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National Orchestra of Korea to savor tunes and wine in outdoor concerts

By Hwang Dong-hee

Published : April 30, 2024 - 19:05

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(From left) Jeong Jong-im, the director of (From left) Jeong Jong-im, the director of "Aejuga," the National Orchestra of Korea's artistic director Chae Chi-seong and daegeum player Park Kyoung-min pose for group photos after a press conference held at Kooksoondang Brewery in Gangnam-gu on Monday. (National Orchestra of Korea)

“Pungnyu” in Korean literally means “wind flowing.” It encompasses a multifaceted concept such as harmony with nature, artistic flair, musical appreciation, leisurely stylish indulgence and being free-spirited enough to revel in life’s pleasures.

During the Joseon era (1392–1910), the aristocracy considered entertainment as a chance to visit majestic mountains and pristine rivers, and write verses describing nature's beauty and their sentiments, accompanied by music, dance and liquor.

This spirit of pungnyu is set for a revival this summer at the base of Namsan.

The National Orchestra of Korea, a traditional Korean music orchestra under the National Theater of Korea, is gearing up for an outdoor concert titled "Aejuga -- Tunes and Wines," combining traditional liquor and traditional music.

The concert is scheduled for June 1-2 at the Cultural Plaza in front of the Haeoreum Grand Theater at the National Theater of Korea in Jung-gu.

"Sangchun yaheung," meaning enjoying the scenery in spring, by court painter Shin Yun-bok (Korea Data Agency)

"From the old paintings, we can see our ancestors enjoyed pungnyu, engaging in poetry writing, music, singing and dancing -- with a drink. This concert will be a chance to bask in the elegant style of traditional pungnyu," said Chae Chi-seong, the artistic director of the NOK, during a press conference held at Gangnam's Kooksoondang Brewery on Monday.

“The National Orchestra of Korea has rarely performed outdoors. When it comes to indoor performances, audiences tend to watch in a rigid state. But we can say that our music is meant to be experienced amid nature,” Chae said.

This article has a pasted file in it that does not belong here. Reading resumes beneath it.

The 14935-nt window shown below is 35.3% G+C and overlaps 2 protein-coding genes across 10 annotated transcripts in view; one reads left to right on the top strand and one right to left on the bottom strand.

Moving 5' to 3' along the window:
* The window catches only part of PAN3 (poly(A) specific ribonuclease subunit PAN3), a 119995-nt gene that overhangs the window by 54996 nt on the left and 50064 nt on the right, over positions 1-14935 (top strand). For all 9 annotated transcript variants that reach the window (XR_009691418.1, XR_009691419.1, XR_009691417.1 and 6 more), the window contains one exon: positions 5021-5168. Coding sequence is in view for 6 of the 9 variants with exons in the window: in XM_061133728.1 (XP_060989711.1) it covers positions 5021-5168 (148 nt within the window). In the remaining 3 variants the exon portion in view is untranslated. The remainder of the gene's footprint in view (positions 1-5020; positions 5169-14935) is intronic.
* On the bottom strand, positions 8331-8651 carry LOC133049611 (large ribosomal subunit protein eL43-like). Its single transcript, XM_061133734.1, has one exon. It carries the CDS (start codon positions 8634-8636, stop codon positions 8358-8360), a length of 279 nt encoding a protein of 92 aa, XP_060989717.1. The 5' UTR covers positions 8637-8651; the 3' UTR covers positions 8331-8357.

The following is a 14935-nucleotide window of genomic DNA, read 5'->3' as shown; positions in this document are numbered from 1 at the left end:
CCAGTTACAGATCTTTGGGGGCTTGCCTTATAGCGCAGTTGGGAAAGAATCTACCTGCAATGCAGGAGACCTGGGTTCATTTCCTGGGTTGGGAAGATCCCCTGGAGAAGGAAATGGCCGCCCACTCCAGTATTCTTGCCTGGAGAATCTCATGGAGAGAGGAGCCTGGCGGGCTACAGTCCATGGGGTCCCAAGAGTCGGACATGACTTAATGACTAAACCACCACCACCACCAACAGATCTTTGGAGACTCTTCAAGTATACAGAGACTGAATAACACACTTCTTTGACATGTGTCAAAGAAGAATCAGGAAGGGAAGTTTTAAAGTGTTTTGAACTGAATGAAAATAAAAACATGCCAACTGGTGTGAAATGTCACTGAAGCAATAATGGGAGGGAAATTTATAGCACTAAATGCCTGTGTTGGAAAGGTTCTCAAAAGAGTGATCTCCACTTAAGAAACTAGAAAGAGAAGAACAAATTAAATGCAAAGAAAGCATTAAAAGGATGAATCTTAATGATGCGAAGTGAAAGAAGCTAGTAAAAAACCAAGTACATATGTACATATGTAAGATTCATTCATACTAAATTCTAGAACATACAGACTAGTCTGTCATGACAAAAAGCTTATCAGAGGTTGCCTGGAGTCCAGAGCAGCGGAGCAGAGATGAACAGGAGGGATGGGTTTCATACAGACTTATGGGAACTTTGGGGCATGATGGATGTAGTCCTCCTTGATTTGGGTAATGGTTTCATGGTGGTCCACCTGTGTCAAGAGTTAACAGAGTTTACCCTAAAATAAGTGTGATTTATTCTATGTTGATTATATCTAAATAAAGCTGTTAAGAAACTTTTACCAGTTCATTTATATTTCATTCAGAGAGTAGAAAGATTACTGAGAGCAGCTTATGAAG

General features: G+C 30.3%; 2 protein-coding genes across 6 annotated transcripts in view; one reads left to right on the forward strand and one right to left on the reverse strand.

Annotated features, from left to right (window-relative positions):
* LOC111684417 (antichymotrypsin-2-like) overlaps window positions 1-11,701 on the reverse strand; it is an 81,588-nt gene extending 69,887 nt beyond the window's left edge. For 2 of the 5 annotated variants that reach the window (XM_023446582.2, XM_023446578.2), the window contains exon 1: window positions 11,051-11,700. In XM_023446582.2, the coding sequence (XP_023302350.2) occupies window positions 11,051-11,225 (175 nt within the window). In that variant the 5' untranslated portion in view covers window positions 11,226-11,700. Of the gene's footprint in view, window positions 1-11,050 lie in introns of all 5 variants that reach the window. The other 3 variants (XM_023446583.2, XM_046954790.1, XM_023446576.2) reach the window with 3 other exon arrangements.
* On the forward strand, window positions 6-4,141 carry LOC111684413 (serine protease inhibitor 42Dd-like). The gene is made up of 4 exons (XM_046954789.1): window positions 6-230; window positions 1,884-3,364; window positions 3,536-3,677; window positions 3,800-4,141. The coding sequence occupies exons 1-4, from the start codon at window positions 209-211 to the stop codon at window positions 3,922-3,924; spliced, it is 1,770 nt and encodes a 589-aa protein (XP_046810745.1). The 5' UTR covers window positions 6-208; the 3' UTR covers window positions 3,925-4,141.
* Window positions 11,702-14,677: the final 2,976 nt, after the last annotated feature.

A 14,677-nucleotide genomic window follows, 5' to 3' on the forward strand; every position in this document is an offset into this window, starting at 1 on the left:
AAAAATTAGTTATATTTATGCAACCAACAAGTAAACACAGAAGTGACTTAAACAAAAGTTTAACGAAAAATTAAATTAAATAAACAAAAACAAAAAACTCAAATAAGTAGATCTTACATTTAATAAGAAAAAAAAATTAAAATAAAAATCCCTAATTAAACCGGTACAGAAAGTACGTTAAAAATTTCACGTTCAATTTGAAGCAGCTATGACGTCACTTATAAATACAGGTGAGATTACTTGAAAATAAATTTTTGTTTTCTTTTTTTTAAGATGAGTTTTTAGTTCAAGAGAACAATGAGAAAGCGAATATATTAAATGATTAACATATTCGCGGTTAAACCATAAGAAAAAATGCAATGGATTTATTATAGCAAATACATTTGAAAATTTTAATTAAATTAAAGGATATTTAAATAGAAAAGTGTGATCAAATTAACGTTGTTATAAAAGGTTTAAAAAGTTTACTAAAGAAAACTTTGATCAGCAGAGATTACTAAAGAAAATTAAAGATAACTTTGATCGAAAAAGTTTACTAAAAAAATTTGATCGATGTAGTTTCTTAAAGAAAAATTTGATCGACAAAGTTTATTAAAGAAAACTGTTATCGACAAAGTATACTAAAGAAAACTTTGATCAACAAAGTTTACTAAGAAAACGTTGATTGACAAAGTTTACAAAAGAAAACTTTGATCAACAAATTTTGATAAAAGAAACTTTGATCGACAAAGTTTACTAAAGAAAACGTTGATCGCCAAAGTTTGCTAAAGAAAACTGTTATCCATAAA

Two stages will be installed against the scenic backdrop of lush forests: one main stage for the full traditional orchestral music, and the other, a smaller stage for chamber music and solo performances.

(From left) The National Orchestra of Korea's Artistic director Chae Chi-seong, director of (From left) The National Orchestra of Korea's Artistic director Chae Chi-seong, director of "Aejuga" Jeong Jong-im and daegeum player Park Kyoung-min attend a press conference held at Gangnam's Kooksoondang Brewery on Monday. (National Orchestra of Korea)

Five varieties of traditional alcohol are paired with five compositions. For example, the melodious strain of “Sinnaerim (Spirit Possession),” a familiar melody to Koreans, is complemented by draft makgeolli (rice wine) and old makgeolli (restored to the 1960s style). For the daegeum solo piece that showcases its pure sound, bekseju (infused with ginseng and other herbs) with a clear taste is recommended. For the grand finale, "New Baet-nori (New Boating Song)" is paired with songjeolju, (made from pine tree joints) evoking the fragrance of pine trees, explained director Jeong Jong-im.

“We envisioned a festival-style concert akin to jazz festivals, where everyone could revel in a traditional music orchestra,” said Jeong.

In particular, the new composition “Gwonjuga” (drinking song), which drew inspiration from many gwonjuga tunes transmitted orally through pansori and folk songs from different regions, will feature orchestra members imbibing while performing -- like drinking together with the audience.

“It will be a sensory feast. I hope the audience can experience and indulge in the taste of traditional liquor and traditional music in a relaxed atmosphere,” said the daegeum player Park Kyoung-min.

Admission will be open seating, with yeopjeon, or traditional brass coin, provided for alcohol exchanges per seat. While tickets are 30,000 won ($22) for all seats, discounts will be available for minors or those who do not wish to drink.

The production team expressed their hopes for good weather, adding that if it rains, they would have to assess the situation on-site depending on the amount of precipitation that day.